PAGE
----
· 2 min read · Features

The who, how and when of auto-enrolment for smaller organisations


Which employees must be enrolled and how should this be communicated to staff?

Pension legislation has changed. Over the last four years large businesses have been meeting their auto-enrolment duties and now it’s the turn of smaller employers. Whether your company employs one worker or 50, over the next few years it’ll have to set up an auto-enrolment scheme. As an HR professional it’s likely you’ll be part of setting this up and managing it.

Who does auto-enrolment apply to?

You’ll need to look at your workforce as a whole and place your workers into groups.

The first group are ‘eligible jobholders’. They are those:

  • Not already in a qualifying pension scheme at work
  • Over 22-years-old but under state pension age
  • Working in the UK
  • Earning more than £10,000 per year (this figure is reviewed by the government each tax year

If they’re eligible you’ll have to auto-enrol them into a scheme and pay minimum contributions on their behalf. Minimum contributions stand at 2% of a worker’s qualifying earnings, but over the next few years this percentage will increase.

However, even if your employees aren’t eligible you may still have to offer them a scheme. Some people are classed as ‘non-eligible jobholders’ and they are those:

  • Over 16-years-old but under 75
  • Working in the UK
  • Earning more than £5,824 in a year

If they’re a non-eligible jobholder they can ask to be enrolled into the workplace pension scheme and their employer will have to pay minimum contributions.

The final group is called 'entitled workers' and they are:

  • Over 16-years-old but under 75
  • Working in the UK
  • Earning less than £5,824 in a year

If they’re an entitled worker they can still join the workplace pension scheme, but you won’t have to contribute towards their pension pot.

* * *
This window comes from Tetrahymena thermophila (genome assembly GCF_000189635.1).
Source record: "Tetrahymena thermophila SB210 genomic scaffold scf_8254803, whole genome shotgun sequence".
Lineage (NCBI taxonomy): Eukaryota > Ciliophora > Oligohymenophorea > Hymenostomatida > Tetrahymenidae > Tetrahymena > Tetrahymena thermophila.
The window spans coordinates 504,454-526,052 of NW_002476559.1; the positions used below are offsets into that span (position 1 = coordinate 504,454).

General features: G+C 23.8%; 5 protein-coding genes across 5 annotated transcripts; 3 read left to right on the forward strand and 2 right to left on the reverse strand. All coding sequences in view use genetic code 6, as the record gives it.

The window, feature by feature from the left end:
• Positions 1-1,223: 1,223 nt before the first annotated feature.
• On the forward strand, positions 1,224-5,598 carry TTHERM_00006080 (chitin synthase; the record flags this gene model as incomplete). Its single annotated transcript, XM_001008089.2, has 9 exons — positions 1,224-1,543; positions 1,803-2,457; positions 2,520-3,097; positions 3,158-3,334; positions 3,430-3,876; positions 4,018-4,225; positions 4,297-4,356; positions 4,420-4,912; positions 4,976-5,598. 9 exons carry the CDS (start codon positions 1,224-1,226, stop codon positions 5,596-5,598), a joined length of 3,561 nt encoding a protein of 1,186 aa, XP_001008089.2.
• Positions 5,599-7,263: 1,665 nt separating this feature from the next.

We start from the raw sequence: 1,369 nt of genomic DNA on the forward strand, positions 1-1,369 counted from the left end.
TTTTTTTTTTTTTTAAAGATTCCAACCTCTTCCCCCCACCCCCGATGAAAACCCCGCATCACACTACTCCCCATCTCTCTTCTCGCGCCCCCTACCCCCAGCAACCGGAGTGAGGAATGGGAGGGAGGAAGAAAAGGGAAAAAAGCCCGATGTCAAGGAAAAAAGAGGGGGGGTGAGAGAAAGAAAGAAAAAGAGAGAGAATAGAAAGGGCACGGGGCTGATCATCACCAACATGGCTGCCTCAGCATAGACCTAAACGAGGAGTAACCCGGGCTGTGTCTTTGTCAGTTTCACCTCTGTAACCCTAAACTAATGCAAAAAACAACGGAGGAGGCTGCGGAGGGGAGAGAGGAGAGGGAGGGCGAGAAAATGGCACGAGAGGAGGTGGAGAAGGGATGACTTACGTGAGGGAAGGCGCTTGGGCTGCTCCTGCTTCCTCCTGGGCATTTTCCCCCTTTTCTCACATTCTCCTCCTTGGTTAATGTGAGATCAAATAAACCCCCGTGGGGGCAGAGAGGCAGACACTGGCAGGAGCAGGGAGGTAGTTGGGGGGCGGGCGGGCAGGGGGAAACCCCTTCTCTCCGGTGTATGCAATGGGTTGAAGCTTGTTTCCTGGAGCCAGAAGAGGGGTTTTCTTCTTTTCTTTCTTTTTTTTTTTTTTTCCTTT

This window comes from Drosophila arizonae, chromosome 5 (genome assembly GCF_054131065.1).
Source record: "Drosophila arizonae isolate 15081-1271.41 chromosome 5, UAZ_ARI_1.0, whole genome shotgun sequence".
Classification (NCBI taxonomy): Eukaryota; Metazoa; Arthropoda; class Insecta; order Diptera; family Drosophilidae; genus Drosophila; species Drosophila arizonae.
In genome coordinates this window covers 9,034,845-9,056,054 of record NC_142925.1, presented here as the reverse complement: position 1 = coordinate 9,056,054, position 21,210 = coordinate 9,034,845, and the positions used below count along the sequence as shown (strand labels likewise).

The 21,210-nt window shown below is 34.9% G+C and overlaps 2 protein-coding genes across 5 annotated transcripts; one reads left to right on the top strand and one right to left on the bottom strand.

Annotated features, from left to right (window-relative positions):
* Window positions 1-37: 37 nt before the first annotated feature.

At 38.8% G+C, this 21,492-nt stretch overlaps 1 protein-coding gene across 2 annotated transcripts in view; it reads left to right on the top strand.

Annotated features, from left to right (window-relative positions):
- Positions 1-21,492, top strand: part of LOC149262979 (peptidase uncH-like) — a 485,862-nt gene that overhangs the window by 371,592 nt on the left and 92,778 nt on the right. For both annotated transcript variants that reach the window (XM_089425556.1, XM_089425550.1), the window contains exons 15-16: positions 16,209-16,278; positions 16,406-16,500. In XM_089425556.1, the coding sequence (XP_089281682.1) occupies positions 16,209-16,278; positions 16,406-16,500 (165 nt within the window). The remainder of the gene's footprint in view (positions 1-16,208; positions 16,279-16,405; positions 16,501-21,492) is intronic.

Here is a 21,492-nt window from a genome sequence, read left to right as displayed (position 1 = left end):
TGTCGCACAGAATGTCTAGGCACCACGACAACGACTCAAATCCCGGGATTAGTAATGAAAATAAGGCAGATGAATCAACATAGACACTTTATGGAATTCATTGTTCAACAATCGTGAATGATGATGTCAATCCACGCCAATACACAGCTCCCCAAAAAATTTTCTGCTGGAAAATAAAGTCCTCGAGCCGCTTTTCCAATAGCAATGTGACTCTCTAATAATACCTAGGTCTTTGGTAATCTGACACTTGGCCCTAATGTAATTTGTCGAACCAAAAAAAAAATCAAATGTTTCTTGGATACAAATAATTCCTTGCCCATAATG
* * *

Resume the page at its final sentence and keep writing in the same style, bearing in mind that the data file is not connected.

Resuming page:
How do we inform staff?

Due to legislation all employers must inform their workers in writing. You can’t rely on an informal chat, a team meeting or a catch-up over the water cooler. The government has set out rules on how you must tell your employees and what you need to tell them.

A great tip for the smaller employer beginning this process is to use the templates on the NEST website; they help organisations comply with auto-enrolment legislation and they’re totally free.

When we’ve enrolled our workers is that it?

No – it isn’t a ‘one and done’ exercise. Firstly, you need to make auto-enrolment part of your HR and payroll processes. You need to work out who is eligible and calculate their contributions every pay period.

Secondly, although opt out rates have been considerably low, with less than 10% choosing this option, some employees may decide they don’t want to be in a pension. It may be that their circumstances aren’t right at the moment. But they get chances to review this as they must be re-enrolled every three years.

But what if there are more questions?

Working in HR often means the questions come your way, but if you don’t have all the answers don’t worry. The NEST website is a great source of information.

Paul Budgen is director of business development at NEST Corporation